Previously the group ran radio ads criticizing the union’s decision to hold a strike vote, then calling on CTU to “get back to the table” – while negotiations were underway continuously.  “If you listened to a DFER radio ad, you would have thought CTU pulled out of negotiations,” Raise Your Hand points out.  The group ran TV ads throughout the strike.

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Featuring Emanuel himself, the newest ad campaign works less to boost the corporate school reform agenda than to buff the mayor’s tarnished image.

It’s a symptom of the post-Citizens United political landscape and of the vastly expensive “24/7, 365-day campaign cycle” that’s resulted, said David Morrison of the Illinois Campaign for Political Reform.

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Chicago 1968

A group of young activists and artists is planning to stage a reenactment of  Chicago’s 1968 Democratic National Convention demonstrations — minus the violence — tonight, Thursday, August 28, at 5 p.m.

Organizers have located transcripts of speeches and performances by the likes of Allen Ginsberg, Tom Hayden, William Burroughs, Jean Genet, Abbie Hoffman, and Bobby Seale, and participants will deliver them, with musicians recreating Chicago ’68 performances by the MC5, Phil Ochs, and Peter, Paul and Mary.  Veterans of ’68 including Don Rose and Tom Palazollo will give remarks.

In their own reenactment of 40 years ago, the city has declined to give the event a permit; they’ll gather anyway at Balbo and Columbus.

Elsewhere, Monroe Anderson recalls being the one of the first journalists attacked by police in 1968, and Laura Washington interviews Don Rose and Marilyn Katz for In These Times; she asks if there’s anything they would have done differently:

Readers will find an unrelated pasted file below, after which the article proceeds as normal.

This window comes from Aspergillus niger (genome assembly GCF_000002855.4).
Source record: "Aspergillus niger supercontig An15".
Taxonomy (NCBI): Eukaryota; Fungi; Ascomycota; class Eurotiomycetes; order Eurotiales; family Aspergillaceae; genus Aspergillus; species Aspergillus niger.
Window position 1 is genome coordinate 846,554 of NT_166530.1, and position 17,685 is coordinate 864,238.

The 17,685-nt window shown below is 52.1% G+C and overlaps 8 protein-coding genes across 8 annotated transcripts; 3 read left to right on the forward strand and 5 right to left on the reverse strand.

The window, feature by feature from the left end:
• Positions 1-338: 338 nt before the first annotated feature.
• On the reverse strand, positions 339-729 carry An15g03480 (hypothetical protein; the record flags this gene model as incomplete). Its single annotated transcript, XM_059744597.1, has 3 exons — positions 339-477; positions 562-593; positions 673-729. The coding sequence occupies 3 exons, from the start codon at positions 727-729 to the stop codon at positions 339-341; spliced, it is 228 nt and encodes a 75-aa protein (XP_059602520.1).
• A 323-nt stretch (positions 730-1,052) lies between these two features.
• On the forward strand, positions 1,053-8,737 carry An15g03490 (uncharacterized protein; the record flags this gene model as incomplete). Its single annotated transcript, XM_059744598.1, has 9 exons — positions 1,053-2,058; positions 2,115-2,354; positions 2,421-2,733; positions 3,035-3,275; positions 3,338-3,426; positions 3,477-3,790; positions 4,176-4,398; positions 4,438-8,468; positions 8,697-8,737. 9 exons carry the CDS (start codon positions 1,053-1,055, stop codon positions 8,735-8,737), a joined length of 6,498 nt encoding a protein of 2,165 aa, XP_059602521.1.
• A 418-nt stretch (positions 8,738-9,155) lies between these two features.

Rose:  “The only thing in retrospect is, it would have been better to have teased out some of the police spies in our own organization.  As it turned out…much of the violence [by demonstrators] was perpetrated by police moles.  I suppose if we’d been more vigilant about who might be the moles and traitors among us, it might have been different.”

Katz:  “I regret nothing…. If there was a mistake in 1968, it was by the Democratic Party.  If they had embraced the civil rights movement, the anti-war movement, they would have won.  It was not the demonstrators that caused the failure of the Democratic Party to win, it was the failure of the Democratic Party to look at the emerging movements and know that was where their future was.  That failure…has hamstrung the Democratic Party from that moment until today.”

Meanwhile, Rick Perlstein‘s new book “Nixonland” has a couple chapters on the ’68 convention — particularly good on the abuse of antiwar delegates inside the convention (their signs and literature weren’t allowed in; at one point Chicago police actually entered the convention to eject an antiwar delegate) and how the whole thing looked to television viewers in their homes.